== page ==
America is a nation in pain. Over 100 million Americans suffer from chronic pain, and the annual cost of health care for pain (including disability days and lost wages and productivity) is estimated at between $560 billion and $635 billion. Consequently, it’s not surprising that 33 million Americans rely on regular use of ingestible nonsteroidal anti-inflammatory drugs (NSAIDs) to manage their pain symptoms.


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Inside This Issue - Opinion

NSAID concerns lead pain sufferers to external remedies

September 9th, 2013
by Jenny Kosek

America is a nation in pain. Over 100 million Americans suffer from chronic pain, and the annual cost of health care for pain (including disability days and lost wages and productivity) is estimated at between $560 billion and $635 billion. Consequently, it’s not surprising that 33 million Americans rely on regular use of ingestible nonsteroidal anti-inflammatory drugs (NSAIDs) to manage their pain symptoms.

However, concerns are on the rise about the negative health impacts of using internal analgesics.

One study suggested that ibuprofen users are three times more likely to suffer strokes than their non-ibuprofen-using counterparts. Another reported that between 10% and 50% of NSAID users experience gastrointestinal side effects, with 15% of those developing stomach ulcers as a result of using the drugs. The growing data about the dangers of ingestible NSAIDs has many consumers reconsidering their pain management options.

Chain drug stands poised to capture those consumers by offering alternate pain relief options.

With more awareness of the potential complications caused by ingesting NSAIDs, it’s not surprising that a growing subcategory in pain relief is transdermal pain relief patches. These patches either deliver a pain relief drug locally or allow the medication to absorb through the skin into the bloodstream.

Because some patches still contain NSAID ingredients, consumers must take care to follow any warnings from the manufacturer. Still, for shoppers concerned about complications from consuming NSAIDs, transdermal patches may reduce the risk of stomach upset and ulcers while still providing effective relief.

In addition, such products as the Salonpas Pain Relief Patch and Salonpas Arthritis Patch are effective for longer periods of time than pill-form pain relievers are, making them a more convenient option for many consumers. Pharmacist recommendations regarding the safety and ease of use associated with transdermal pain relief patches will help build sales in this promising subcategory.

For shoppers seeking non-medicinal external solutions for muscle and joint pain, hot and cold therapy patches are a comforting solution.

Thermacare is the leading heat therapy wrap product, and it has recently unveiled new cold wraps designed to eliminate swelling and ease pain without the “skin burn” associated with traditional gel ice packs. Because these products do not contain medications, they are safe for consumers who are sensitive to NSAID side effects, and they are ideal for shoppers taking prescriptions that may interact with NSAID products.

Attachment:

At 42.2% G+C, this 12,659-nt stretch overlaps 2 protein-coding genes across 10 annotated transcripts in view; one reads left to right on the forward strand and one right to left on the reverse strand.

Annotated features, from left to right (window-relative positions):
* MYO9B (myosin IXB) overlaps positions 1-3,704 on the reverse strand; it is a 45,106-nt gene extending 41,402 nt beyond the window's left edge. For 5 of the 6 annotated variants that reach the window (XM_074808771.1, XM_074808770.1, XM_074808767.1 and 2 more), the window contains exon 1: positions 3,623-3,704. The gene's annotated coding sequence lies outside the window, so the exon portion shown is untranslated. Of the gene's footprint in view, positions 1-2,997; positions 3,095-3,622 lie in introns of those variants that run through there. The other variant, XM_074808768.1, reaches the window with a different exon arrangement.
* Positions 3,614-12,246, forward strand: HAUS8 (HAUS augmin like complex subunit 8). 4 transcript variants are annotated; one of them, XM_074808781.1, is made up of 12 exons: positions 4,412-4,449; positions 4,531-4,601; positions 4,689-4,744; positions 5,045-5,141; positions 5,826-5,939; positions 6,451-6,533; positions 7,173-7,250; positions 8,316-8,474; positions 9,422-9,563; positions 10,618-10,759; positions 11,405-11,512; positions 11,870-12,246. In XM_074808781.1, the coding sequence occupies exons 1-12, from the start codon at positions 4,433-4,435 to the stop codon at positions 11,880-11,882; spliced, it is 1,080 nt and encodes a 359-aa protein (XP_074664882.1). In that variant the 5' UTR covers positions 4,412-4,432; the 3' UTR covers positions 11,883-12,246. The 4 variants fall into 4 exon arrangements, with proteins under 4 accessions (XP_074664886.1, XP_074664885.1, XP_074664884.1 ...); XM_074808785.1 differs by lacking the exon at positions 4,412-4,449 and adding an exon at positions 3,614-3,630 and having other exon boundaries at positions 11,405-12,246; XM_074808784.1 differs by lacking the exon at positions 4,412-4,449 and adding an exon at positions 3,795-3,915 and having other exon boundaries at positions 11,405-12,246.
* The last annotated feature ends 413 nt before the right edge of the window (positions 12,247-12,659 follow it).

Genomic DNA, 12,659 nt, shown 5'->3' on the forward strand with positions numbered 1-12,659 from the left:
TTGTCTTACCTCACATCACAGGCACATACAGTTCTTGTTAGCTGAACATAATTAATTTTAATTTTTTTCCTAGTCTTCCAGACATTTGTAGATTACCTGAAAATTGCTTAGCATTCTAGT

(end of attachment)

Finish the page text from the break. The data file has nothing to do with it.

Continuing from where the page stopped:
Another option for shoppers seeking nonmedicinal pain relief is braces and supports, which are no longer limited to old-fashioned elastic bandages. New materials, better understanding of the body’s pain response systems and revolutionary designs have made braces more comfortable and more effective than ever before.

For instance, carbonized charcoal and germanium are the secrets behind new Incrediwear Products from Star Nutrition. These breathable, high-thread-count supports use anion technology to naturally increase circulation and ease the discomfort caused by arthritis, diabetes and occupational and athletic injuries. Innovative external pain relief products such as these offer efficacy and safety to consumers seeking alternatives to NSAIDs.

As the research showing the potential dangers of NSAIDs mounts, more shoppers may begin seeking alternate pain management solutions. Drug stores can prepare for these shifting attitudes by stocking a variety of pain treatment options and by educating pharmacists and consumers about the alternatives available. Drug stores can stand out as pain relief destinations by encouraging pharmacist recommendations, using shelf signs to highlight non-NSAID products, and by educating consumers about the external pain relief products available to them.

The number of consumers experiencing pain is likely to grow as baby boomers become senior citizens and Generation X enters middle age, and these savvy consumer groups will demand options and choices for managing their pain. Prepare your inventory to meet their needs.

JENNY KOSEK is an industry writer and researcher with Hamacher Resource Group Inc., a research, marketing and category management firm specializing in consumer health care at retail.

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